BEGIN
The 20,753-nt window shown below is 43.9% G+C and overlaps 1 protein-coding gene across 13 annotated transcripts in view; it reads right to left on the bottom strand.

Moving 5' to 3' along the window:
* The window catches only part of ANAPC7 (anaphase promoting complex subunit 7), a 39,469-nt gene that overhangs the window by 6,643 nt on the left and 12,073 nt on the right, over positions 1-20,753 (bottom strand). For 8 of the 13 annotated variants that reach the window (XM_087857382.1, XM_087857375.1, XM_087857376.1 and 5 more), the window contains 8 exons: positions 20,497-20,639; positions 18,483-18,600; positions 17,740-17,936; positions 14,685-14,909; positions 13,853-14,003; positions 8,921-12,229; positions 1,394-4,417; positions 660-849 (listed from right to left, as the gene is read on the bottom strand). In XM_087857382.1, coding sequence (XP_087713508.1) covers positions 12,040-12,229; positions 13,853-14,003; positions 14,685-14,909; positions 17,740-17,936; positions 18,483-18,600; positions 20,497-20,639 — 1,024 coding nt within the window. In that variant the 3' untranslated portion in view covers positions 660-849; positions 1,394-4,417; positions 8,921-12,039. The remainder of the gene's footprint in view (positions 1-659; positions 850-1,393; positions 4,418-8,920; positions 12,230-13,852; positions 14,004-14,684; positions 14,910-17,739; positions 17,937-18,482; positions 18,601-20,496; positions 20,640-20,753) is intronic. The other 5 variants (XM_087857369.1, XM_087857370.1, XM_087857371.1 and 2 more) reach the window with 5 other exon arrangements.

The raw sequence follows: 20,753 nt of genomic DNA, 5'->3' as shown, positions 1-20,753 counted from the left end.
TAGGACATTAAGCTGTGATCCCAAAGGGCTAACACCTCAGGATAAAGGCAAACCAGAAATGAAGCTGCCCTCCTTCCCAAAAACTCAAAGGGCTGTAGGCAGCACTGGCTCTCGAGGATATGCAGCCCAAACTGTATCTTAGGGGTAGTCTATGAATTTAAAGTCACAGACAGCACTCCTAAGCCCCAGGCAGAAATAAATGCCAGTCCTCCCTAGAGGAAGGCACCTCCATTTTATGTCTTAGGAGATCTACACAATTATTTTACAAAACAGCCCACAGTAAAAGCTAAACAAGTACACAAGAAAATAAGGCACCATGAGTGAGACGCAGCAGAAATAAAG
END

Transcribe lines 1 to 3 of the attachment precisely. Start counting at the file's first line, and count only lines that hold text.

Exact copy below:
The 20,753-nt window shown below is 43.9% G+C and overlaps 1 protein-coding gene across 13 annotated transcripts in view; it reads right to left on the bottom strand.

Moving 5' to 3' along the window:
* The window catches only part of ANAPC7 (anaphase promoting complex subunit 7), a 39,469-nt gene that overhangs the window by 6,643 nt on the left and 12,073 nt on the right, over positions 1-20,753 (bottom strand). For 8 of the 13 annotated variants that reach the window (XM_087857382.1, XM_087857375.1, XM_087857376.1 and 5 more), the window contains 8 exons: positions 20,497-20,639; positions 18,483-18,600; positions 17,740-17,936; positions 14,685-14,909; positions 13,853-14,003; positions 8,921-12,229; positions 1,394-4,417; positions 660-849 (listed from right to left, as the gene is read on the bottom strand). In XM_087857382.1, coding sequence (XP_087713508.1) covers positions 12,040-12,229; positions 13,853-14,003; positions 14,685-14,909; positions 17,740-17,936; positions 18,483-18,600; positions 20,497-20,639 — 1,024 coding nt within the window. In that variant the 3' untranslated portion in view covers positions 660-849; positions 1,394-4,417; positions 8,921-12,039. The remainder of the gene's footprint in view (positions 1-659; positions 850-1,393; positions 4,418-8,920; positions 12,230-13,852; positions 14,004-14,684; positions 14,910-17,739; positions 17,937-18,482; positions 18,601-20,496; positions 20,640-20,753) is intronic. The other 5 variants (XM_087857369.1, XM_087857370.1, XM_087857371.1 and 2 more) reach the window with 5 other exon arrangements.